Black people should hold R. Kelly accountable: protesters
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CHARLOTTE, N.C. — R. Kelly insisted on performing in North Carolina Friday night, rejecting efforts to silence him over longstanding allegations of sexual misconduct.
The Greensboro concert was among the R&B singer’s first performances since the #MuteRKelly movement accelerated boycott efforts in recent weeks, with help from the Time’s Up campaign against sexual harassment and assault.
Kelly also was recently dropped from a May 5 concert in Chicago, and the music streaming service Spotify removed him from playlists curated by the platform.
Protesters gathered outside the Greensboro Coliseum ahead of his performance and criticized arena officials for declining to meet with them.
“It’s also about money for them. Money seems be more important than people who have experienced sexual violence,” said Omisade Burney-Scott, with the Sistersong, a reproductive rights group.
“It’s important for the black community to stand up and hold him accountable for his actions,” she added. “We do not want to support him economically, to put money in his pocket, to allow him to continue to insulate himself from being held accountable.”
A coalition of women’s groups connected to #MuteRKelly released a signed letter this week citing what it calls Kelly’s “long term history of sexual misconduct.”
“The coliseum has neglected to consider the Black women and girls that largely make up the community that relies on them for engagement and entertainment,” the letter said.
R. Kelly is one of pop music’s best-selling artists, with hits including “Ignition,” ”I Believe I Can Fly,” ”Step in the Name of Love,” ”Same Girl” and “Bump N’ Grind.” He’s also written hits for Celene Dion, Michael Jackson and Lady Gaga.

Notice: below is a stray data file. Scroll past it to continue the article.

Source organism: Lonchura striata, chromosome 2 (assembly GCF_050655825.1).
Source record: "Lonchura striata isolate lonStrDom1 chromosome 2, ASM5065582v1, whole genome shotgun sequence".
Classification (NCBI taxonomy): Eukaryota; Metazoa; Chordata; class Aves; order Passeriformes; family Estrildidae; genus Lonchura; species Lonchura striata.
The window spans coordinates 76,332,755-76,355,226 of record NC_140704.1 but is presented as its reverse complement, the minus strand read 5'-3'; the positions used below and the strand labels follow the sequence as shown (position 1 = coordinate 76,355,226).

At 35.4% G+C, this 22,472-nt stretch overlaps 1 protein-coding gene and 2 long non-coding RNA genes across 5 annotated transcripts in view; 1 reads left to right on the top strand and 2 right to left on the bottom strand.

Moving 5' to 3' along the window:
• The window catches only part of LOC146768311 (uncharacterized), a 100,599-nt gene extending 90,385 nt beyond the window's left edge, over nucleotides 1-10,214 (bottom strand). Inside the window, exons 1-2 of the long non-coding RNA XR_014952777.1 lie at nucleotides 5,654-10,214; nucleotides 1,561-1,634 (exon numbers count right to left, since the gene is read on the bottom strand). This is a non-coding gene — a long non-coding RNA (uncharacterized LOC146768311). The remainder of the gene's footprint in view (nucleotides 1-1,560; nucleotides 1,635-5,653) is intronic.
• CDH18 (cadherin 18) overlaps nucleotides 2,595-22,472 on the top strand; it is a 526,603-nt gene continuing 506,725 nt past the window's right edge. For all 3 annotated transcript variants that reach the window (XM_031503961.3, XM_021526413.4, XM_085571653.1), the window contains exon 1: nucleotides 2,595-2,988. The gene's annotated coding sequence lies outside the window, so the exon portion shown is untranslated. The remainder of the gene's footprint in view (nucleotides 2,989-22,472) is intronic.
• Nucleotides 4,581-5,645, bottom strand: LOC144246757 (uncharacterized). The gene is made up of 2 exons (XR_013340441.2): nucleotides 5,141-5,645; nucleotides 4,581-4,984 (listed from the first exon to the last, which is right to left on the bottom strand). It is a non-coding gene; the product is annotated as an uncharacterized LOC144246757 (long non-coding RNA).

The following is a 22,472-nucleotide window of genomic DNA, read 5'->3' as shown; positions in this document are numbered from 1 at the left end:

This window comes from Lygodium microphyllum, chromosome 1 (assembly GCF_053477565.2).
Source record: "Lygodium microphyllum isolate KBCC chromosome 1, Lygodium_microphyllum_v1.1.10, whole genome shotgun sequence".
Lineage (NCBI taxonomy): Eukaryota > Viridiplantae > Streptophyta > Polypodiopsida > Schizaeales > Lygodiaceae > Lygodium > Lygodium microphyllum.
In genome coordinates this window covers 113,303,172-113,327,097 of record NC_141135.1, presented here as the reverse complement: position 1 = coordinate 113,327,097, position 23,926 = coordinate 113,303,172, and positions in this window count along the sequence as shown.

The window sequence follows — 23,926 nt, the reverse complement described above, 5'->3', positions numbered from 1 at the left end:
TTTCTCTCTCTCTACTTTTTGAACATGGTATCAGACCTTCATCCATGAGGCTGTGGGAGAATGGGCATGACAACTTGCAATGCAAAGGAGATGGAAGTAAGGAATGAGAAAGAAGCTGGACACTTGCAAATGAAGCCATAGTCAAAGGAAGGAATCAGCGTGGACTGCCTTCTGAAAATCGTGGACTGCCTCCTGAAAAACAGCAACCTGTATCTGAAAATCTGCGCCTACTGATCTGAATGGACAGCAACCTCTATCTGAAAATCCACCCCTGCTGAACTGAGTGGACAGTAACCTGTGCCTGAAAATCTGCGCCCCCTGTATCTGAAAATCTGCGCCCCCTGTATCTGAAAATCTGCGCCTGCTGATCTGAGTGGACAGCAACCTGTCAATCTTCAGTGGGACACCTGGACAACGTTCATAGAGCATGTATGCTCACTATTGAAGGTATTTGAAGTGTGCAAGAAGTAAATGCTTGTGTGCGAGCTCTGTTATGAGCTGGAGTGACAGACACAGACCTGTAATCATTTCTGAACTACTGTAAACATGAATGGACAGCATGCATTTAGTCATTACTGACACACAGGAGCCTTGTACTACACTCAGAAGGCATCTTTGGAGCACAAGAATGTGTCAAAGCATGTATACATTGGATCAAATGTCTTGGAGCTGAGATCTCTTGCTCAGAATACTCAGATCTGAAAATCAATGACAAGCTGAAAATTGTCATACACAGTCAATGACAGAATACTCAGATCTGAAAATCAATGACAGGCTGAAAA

He’s written classic love songs and even gospel music, but he’s defined by sexually explicit songs such as “Feelin’ on Yo Booty,” ”Your Body’s Calling Me,” and “Sex Me.”
Kelly denies abusing anyone and faces no current criminal charges.
He was acquitted in 2008 of child pornography after a video circulated appearing to show him having sex with a teenage girl. But as he continued to score hits and sell out stadiums, more women have come forward in recent years accusing him of sexual misconduct.
The R&B superstar said through social media that he would “try and get to the bottom line of it,” and that he was looking forward to Friday’s concert.
A coliseum official declined comment on the letter.
“This has struck a nerve in the community,” said Brandi Collins-Calhoun, director of reproductive and maternal health for the YMCA of Greensboro, one of the groups that signed the letter.
Kelly had been scheduled to be among the performers at a May 5 concert in Chicago, but was dropped as protests arose. He issued a statement on YouTube saying he didn’t know why his performance was canceled.
The organizers of #MuteRKelly say they’ve been trying to get the singer off the airwaves and concert stages since last year. The campaign picked up attention with support from filmmakers in the Time’s Up campaign.
Spotify, citing its new policy against hateful content and conduct, announced Thursday it was removing Kelly’s music from its curated playlists. A Spotify representative said Kelly’s music is no longer available on the streaming service’s owned and operated playlists and algorithmic recommendations. His music can still be found by those who search for it, but Spotify will not promote it.
Kelly’s management protested the move in a statement to The Associated Press.
“R. Kelly never has been accused of hate, and the lyrics he writes express love and desire,” the statement read. “Mr. Kelly for 30 years has sung songs about his love and passion for women. He is innocent of the false and hurtful accusations in the ongoing smear campaign against him, waged by enemies seeking a payoff. He never has been convicted of a crime, nor does he have any pending criminal charges against him.”